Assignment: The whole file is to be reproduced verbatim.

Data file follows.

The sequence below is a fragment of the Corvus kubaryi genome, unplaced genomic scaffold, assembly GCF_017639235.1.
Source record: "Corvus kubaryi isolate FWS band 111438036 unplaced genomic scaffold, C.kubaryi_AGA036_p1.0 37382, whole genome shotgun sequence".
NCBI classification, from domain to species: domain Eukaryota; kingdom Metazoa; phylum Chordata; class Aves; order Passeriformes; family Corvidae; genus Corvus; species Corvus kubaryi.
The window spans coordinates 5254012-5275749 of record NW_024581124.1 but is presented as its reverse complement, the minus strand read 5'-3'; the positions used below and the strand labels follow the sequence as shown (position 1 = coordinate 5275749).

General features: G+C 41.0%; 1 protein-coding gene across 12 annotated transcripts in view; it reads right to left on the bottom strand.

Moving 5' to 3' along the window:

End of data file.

The sequence below is a fragment of the Corvus kubaryi genome, unplaced genomic scaffold, assembly GCF_017639235.1.
Source record: "Corvus kubaryi isolate FWS band 111438036 unplaced genomic scaffold, C.kubaryi_AGA036_p1.0 37382, whole genome shotgun sequence".
NCBI classification, from domain to species: domain Eukaryota; kingdom Metazoa; phylum Chordata; class Aves; order Passeriformes; family Corvidae; genus Corvus; species Corvus kubaryi.
The window spans coordinates 5254012-5275749 of record NW_024581124.1 but is presented as its reverse complement, the minus strand read 5'-3'; the positions used below and the strand labels follow the sequence as shown (position 1 = coordinate 5275749).

General features: G+C 41.0%; 1 protein-coding gene across 12 annotated transcripts in view; it reads right to left on the bottom strand.

Moving 5' to 3' along the window: